When I paint in this in room I've shown you in these photos (and I do, from time to time) I can't really even appropriately stand back from the artwork and get a good look, or I might trip down three odd little stairs that divide the middle of our upstairs.  And for working on crafty or sculptural projects, there is no table at all.  The spare bedroom also has no table, and really not much room for one either. 
I'm frustrated.  I don't expect you to have any great solutions for me; I just needed to vent.  But if you DO have an idea, please feel free to share!!  Thanks for listening! 

9 comments:

  1. Have you seen this? I pinned it a while ago on Pinterest...I would LOVE to be able to do something like this in my craft room! Unfortunately, I live in a double wide and the dry wall is just too thin to even hold a floating shelf...could be a way to store some of your painting supplies to get rid of the cart?

    http://bubblewrappd.blogspot.com/2012/03/workin-it.html

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    1. Cute idea, but if you look closely at my photos you will notice the small amount of wall space has some built in shelves (and there's an interesting story in THAT, too, but that's another post another day), and the rest of the room has a strange shaped slangy ceiling that comes in rather low. In other words, no all space. I really can put away most of the stuff in the cart, but the cart itself is pretty essential. Wen I'm painting, I use the top it for palette space etc and since there's a lip nothing can spill on the floor.

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    2. That should have said 'no WALL space', not 'no all space'. What I meant is there is no place for a built in wall cabinet that folds out to a table. Clever idea, though!

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  2. I'll bet you miss that wonderful, spacious supply closet (room) that you had at school, too! What about when you start teaching your after school class -- will you be able to use that room for any of your own stuff???

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    1. Yes, Christie, you are right! Not only do I miss the supply took, I miss all the accumulated stuff in it! Over the years I gathered quite an odd collection of everything from bottles and toys for still life sit-ups,to crazy recyclables, and so much more.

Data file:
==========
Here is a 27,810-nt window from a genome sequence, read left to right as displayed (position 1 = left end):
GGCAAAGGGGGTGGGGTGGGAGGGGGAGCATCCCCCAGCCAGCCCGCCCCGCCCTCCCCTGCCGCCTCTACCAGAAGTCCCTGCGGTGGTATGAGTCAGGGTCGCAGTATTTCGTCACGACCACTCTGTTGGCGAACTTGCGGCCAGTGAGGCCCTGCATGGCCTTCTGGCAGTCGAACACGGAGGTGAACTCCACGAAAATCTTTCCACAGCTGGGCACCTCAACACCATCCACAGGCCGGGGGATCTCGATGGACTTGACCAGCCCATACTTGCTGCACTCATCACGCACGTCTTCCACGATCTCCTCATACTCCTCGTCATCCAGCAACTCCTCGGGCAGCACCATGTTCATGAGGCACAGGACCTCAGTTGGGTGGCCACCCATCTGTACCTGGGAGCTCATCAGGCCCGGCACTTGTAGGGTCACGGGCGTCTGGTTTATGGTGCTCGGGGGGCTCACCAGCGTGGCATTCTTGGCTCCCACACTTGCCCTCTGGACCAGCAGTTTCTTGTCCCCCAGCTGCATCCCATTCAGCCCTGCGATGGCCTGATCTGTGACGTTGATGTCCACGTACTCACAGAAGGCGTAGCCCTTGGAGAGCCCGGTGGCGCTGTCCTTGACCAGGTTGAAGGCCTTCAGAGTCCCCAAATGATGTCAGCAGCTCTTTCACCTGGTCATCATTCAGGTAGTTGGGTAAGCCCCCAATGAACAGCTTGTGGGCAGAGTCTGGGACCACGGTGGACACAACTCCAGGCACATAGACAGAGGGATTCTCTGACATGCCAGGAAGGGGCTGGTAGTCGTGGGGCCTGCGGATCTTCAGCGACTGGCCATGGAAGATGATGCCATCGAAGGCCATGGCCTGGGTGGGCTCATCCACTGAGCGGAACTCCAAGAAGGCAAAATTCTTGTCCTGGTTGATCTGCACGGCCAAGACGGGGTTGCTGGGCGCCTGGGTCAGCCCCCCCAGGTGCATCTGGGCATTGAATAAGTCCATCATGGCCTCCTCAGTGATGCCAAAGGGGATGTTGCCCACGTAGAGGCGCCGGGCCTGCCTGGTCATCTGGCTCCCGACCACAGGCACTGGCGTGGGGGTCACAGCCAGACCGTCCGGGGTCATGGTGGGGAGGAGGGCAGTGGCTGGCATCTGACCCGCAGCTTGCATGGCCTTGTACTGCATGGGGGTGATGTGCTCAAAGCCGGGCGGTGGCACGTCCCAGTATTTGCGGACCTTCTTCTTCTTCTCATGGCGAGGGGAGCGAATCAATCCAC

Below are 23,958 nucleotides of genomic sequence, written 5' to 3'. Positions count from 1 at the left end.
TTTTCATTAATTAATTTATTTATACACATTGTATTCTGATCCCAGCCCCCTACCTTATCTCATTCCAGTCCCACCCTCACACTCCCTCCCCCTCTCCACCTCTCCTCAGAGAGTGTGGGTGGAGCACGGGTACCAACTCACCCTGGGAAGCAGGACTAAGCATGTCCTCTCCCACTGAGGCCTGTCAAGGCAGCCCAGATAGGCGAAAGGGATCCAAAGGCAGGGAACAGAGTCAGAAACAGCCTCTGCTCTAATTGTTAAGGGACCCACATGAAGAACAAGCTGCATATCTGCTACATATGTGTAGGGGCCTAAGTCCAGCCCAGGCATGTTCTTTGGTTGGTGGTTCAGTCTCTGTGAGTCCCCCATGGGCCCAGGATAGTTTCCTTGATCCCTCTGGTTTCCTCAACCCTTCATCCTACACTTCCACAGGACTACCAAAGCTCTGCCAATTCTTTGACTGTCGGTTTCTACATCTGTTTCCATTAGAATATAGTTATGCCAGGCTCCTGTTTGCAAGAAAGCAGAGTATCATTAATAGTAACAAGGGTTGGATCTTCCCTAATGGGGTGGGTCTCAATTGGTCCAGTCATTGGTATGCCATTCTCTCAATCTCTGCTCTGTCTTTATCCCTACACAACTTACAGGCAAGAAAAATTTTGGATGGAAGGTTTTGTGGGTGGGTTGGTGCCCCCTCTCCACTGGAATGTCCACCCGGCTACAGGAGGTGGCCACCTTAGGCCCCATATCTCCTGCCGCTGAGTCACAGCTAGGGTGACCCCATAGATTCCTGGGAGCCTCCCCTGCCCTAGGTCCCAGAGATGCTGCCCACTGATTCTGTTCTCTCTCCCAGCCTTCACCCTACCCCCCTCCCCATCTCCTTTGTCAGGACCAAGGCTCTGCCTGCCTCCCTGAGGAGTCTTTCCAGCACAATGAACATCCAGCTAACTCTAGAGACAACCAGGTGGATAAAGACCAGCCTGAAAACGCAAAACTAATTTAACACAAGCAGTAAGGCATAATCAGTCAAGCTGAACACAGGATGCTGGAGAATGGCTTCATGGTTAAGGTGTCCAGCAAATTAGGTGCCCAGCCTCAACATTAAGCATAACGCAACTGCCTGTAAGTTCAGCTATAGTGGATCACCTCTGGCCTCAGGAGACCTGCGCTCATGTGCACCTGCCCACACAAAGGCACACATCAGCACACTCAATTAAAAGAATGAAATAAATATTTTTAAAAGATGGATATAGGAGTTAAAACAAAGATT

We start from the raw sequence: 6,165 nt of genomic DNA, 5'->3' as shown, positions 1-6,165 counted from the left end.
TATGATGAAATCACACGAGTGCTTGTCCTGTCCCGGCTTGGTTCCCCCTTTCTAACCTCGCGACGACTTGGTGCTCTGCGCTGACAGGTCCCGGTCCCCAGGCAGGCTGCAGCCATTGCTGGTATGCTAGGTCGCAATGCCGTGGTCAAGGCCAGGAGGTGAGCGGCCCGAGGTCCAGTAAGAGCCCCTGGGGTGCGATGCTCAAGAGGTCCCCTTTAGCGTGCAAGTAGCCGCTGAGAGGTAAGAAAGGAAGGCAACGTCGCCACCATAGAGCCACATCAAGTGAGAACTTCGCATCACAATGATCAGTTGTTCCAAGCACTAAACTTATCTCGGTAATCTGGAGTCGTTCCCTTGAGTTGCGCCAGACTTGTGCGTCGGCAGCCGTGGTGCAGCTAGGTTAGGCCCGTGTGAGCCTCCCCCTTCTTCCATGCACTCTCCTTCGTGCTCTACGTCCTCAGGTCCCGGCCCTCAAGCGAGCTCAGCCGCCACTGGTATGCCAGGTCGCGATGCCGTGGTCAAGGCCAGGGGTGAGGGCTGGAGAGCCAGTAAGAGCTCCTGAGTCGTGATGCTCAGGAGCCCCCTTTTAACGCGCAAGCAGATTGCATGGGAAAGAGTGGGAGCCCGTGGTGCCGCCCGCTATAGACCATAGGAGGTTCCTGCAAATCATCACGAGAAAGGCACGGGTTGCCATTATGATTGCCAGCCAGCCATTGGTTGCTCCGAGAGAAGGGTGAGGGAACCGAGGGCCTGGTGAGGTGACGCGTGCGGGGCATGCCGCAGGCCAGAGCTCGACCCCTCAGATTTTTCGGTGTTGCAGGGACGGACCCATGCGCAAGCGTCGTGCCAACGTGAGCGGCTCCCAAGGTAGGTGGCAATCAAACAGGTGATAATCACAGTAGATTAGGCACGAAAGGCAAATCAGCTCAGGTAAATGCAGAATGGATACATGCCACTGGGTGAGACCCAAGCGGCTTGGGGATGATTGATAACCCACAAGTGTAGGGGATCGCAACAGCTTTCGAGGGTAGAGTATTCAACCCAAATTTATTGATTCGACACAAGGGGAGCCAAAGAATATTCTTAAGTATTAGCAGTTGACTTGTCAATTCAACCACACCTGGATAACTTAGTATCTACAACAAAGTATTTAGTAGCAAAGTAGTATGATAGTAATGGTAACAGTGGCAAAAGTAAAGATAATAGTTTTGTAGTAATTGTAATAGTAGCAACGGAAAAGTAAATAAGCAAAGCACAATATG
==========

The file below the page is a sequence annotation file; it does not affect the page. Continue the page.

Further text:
As for my after school program, that room is less than desirable to begin with; I using it because I can use it without a fee until I am able to pay, but it definitely can't be used as my personal workspace. That would definitely be overstepping boundaries. The building is, after all, primarily a Temple.

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  3. Oh Phyl! We would make the perfect team, I have the space but no time. It has become a play room because everytime I go down there to do my work even when my hubby is babysitting, we all end up together. Grad work can only be done when they are all sleeping. I remember everyone always wanting to be around my momma, now it seems I am the momma. You on the other hand could use a space and have some time to dedicate to creating! Be thankful for that. Sometimes I think if I could just have a space in the bathroom, I could pretend that I was taking a bath and actually get a paper written or some sketching done in peace. Who am I kidding, I don't think I've had bathroom peace in 2 years either!

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  4. Besides the kitchen table is where all the best art in the world has been made.

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    1. Ha ha ha you crack me up Erica. Demand that bathroom peace!!

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  5. Work smaller. I always adjusted what I was working on to the needs of my space, working with whatever materials that were practical for that space. On the other hand, if you want to come visit and do a large project, my new studio is quite large in N. VT (not too far for a visit) and I love to share if you have a project in mind. I would look locally to see what other artists have for space, maybe you can start applying to residencies, or appeal to someone to share a space, for barter? Work outside in summer..... just keep working, looking, brainstorming, looking for open doors. It will be great in the end.